By Sharukh Vazifdar
Rejection hits all of us at different times in our life. If we can learn the lessons it holds for us in the maw of its pain, it can vault us to greater self-esteem and acceptance
Priyanka Kumar (name changed), a stylist in Mumbai, was devastated when within a month her three-year relationship with her boyfriend broke down, she lost her job, and her pet dog passed away. She had been pushed out of the space she shared in two crucial areas of her life. She remembers lying in bed with the thought that nobody wanted her going round and round in her head, and tears streaming down her cheeks.
We all face rejection at some point in our lives. Starting from childhood, the pressures of parents, school and friends urge us to fit in or be left out. Later on as we mature, we experience rejection at more significant levels. The person we like or adore may not like us back, or the college we apply to may reject the application. We might be ostracised from our family or our society for a certain belief or action. Sometimes a parent favours one child over other, creating a permanent scar on the rejected child’s mind. The newspapers often carry pictures of a cat nursing baby rabbits or a dog sheltering infant guinea pigs, after the tiny ones have been rejected by their natural caretakers. How many jobs did you apply for, only to be shot down for some reason or another? Another example of rejection is the numerous talent shows on television where participants compete against each other for the winning prize. Almost certainly, the loser breaks down because of the hurt of being spurned in public.
Because we cannot control the action of others, almost all of us have to face rejection at some point of time. It is therefore paramount that we learn to deal with it positively. Instead of being dragged down, can we use rejection to grow in confidence and acceptance, to strengthen our self-worth, and to refuse to give up?
What and why?
As human beings, we all have a need to belong, to fit in, whether that is through a relationship, or by conforming to societal norms, or even at work. We also need to give and receive affection to be psychologically and physiologically healthy. A major part of our social identity is derived from our various social networks and association. To be popular, to have friends, to be sought after by the opposite sex, to gain professional respect by one’s peers are all strong psychological needs. So much so that we would rather compromise on our values and principles than face the pain of rejection. How many marriages are based on loveless compromises, fuelled by the fear of rejection and loneliness.
If rejection is a part of our lives, why don’t we deal with it easily? Why aren’t we taught how to hold our ground when being shunned? As with most of our real lessons, this isn’t taught in school. Only life teaches us this invaluable wealth by putting us through the rough and tumble. Our fundamental error is that we expect everything to go our way, and everyone to be as we would like them to be. And so when life ruthlessly yet necessarily shows us a slice of reality, it hurts. Rejection reduces us in our own eyes and affects our self-esteem causing us to doubt our capabilities and capacities. It shakes our image of ourselves, and puts us out of ease with ourselves. The ego smarts when refused. No wonder it hurts so much.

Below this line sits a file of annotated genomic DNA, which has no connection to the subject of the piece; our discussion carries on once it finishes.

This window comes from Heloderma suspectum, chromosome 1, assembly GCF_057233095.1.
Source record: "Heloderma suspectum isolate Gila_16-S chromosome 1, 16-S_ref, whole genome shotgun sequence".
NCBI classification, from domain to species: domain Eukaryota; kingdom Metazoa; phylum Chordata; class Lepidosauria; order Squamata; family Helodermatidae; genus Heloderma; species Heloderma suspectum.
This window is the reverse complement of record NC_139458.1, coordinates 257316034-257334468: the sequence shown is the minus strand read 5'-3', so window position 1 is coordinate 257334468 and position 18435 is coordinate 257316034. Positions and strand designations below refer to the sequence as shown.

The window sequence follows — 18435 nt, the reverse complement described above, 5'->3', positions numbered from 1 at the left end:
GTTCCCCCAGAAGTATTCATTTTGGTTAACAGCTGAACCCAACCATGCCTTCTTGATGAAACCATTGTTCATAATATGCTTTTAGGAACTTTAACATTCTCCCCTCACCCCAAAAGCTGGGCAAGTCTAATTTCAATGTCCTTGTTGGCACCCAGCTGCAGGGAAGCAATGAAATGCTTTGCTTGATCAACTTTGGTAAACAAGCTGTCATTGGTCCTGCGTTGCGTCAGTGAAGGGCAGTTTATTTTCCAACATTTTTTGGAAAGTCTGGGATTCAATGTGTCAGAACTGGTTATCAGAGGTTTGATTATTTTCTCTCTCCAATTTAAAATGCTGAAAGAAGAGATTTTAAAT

Priyanka recalls her state of mind after her crisis. “I felt as if I was all alone, with no one to care for me or look after me. I didn’t know what to do. Even simple things such as making a cup of coffee in the morning was a challenge, and a few times that was my only food intake for the entire day. There were also times when I felt suicidal. Seeing these signs, a dear friend rushed to my side and literally mothered me,” says Priyanka.
Our capacity to deal with rejection is intimately linked with our sense of self-esteem. A person with sound self-esteem will bounce out of the hurt relatively fast with no permanent damage. However, for those with a more fragile sense of self, rejection can be a devastating experience and often lead to retaliation. We have read about spurned lovers lashing out with acid attacks on those that rejected them, sometimes even murder. Often, the anger turns within and the person resorts to self-destructive behaviour such as addictions or, in extreme cases, to suicide.
A bad experience of rejection could also lead to depression. Shalini Mehta, a housewife from Bangalore, remembers the nightmare she went through while seeing prospective grooms. Finding her curriculum too challenging, she had dropped out after the 12th standard. This proved to be a handicap when trying to get married. All her prospective grooms had either a master’s degree or a doctorate, and were not interested in marrying an undergraduate. After being rejected eight times, Shalini distanced herself from everyone. She did not step out of her house for a year, and spoke no more than the essential. Her skin turned dark and she began to look haggard. Her parents could not bear to see her this way and forced her on a month’s vacation to Shimla. After this she started opening up, becoming more social, and within six months fell in love with a doctor, who saw deeper than just her qualifications, and is now happily married.
The way out
It sometimes helps to see it from the other person’s point of view. “I feel rejection is the other side of selection. When we select something, we often reject other options. We greatly mould ourselves, our personalities, and our identities with what we choose to reject. Similarly, out in the world, you either reject or get rejected in the selection processes of people. However bad you might feel when you get rejected, remember there is always that other person who gets rejected when you get selected,” says Jyotsna Morris, a primary teacher for the Teach for India program.